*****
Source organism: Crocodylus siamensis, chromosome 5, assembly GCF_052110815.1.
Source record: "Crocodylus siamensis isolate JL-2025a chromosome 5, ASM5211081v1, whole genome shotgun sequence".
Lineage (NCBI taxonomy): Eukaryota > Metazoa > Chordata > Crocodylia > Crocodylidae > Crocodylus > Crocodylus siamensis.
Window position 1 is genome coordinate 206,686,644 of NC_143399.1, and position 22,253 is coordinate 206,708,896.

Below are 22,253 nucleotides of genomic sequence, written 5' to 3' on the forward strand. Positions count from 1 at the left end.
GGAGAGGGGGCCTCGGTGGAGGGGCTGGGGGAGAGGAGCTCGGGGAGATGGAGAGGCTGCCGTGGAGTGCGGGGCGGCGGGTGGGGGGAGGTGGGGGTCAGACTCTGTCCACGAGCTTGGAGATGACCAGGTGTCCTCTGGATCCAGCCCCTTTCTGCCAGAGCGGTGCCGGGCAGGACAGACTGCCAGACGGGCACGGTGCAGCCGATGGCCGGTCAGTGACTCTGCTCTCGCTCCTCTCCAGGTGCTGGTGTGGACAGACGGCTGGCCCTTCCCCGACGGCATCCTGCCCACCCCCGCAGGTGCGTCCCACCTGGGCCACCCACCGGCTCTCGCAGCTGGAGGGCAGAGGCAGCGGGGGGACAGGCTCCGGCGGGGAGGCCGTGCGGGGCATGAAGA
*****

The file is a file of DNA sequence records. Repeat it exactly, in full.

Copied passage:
Source organism: Crocodylus siamensis, chromosome 5, assembly GCF_052110815.1.
Source record: "Crocodylus siamensis isolate JL-2025a chromosome 5, ASM5211081v1, whole genome shotgun sequence".
Lineage (NCBI taxonomy): Eukaryota > Metazoa > Chordata > Crocodylia > Crocodylidae > Crocodylus > Crocodylus siamensis.
Window position 1 is genome coordinate 206,686,644 of NC_143399.1, and position 22,253 is coordinate 206,708,896.

Below are 22,253 nucleotides of genomic sequence, written 5' to 3' on the forward strand. Positions count from 1 at the left end.
GGAGAGGGGGCCTCGGTGGAGGGGCTGGGGGAGAGGAGCTCGGGGAGATGGAGAGGCTGCCGTGGAGTGCGGGGCGGCGGGTGGGGGGAGGTGGGGGTCAGACTCTGTCCACGAGCTTGGAGATGACCAGGTGTCCTCTGGATCCAGCCCCTTTCTGCCAGAGCGGTGCCGGGCAGGACAGACTGCCAGACGGGCACGGTGCAGCCGATGGCCGGTCAGTGACTCTGCTCTCGCTCCTCTCCAGGTGCTGGTGTGGACAGACGGCTGGCCCTTCCCCGACGGCATCCTGCCCACCCCCGCAGGTGCGTCCCACCTGGGCCACCCACCGGCTCTCGCAGCTGGAGGGCAGAGGCAGCGGGGGGACAGGCTCCGGCGGGGAGGCCGTGCGGGGCATGAAGA